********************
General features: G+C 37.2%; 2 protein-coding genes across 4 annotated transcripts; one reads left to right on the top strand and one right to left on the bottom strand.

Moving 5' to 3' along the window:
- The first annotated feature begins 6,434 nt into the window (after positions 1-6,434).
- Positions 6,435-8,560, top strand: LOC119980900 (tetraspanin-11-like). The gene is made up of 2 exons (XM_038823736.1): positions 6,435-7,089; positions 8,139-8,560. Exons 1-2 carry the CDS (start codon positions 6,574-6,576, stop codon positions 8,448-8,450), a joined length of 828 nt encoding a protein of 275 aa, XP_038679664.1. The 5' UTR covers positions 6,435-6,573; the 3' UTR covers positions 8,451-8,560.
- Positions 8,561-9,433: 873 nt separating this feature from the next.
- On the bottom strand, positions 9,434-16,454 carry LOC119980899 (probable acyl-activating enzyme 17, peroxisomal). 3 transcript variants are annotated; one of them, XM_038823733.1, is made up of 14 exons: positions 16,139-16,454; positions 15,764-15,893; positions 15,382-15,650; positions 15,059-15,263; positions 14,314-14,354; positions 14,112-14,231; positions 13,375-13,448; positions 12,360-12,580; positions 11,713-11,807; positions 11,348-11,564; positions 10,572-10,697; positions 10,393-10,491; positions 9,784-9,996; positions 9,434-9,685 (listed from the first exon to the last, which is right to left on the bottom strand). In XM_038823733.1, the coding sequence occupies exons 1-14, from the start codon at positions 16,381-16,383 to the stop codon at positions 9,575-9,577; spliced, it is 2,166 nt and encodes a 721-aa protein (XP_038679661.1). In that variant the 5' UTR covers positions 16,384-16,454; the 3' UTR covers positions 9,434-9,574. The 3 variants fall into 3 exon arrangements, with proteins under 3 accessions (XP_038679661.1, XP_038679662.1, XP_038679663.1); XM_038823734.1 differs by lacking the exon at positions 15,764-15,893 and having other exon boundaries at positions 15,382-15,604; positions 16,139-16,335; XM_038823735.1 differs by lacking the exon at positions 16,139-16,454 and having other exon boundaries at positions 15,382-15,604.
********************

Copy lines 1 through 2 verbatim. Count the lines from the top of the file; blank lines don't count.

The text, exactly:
General features: G+C 37.2%; 2 protein-coding genes across 4 annotated transcripts; one reads left to right on the top strand and one right to left on the bottom strand.

Moving 5' to 3' along the window: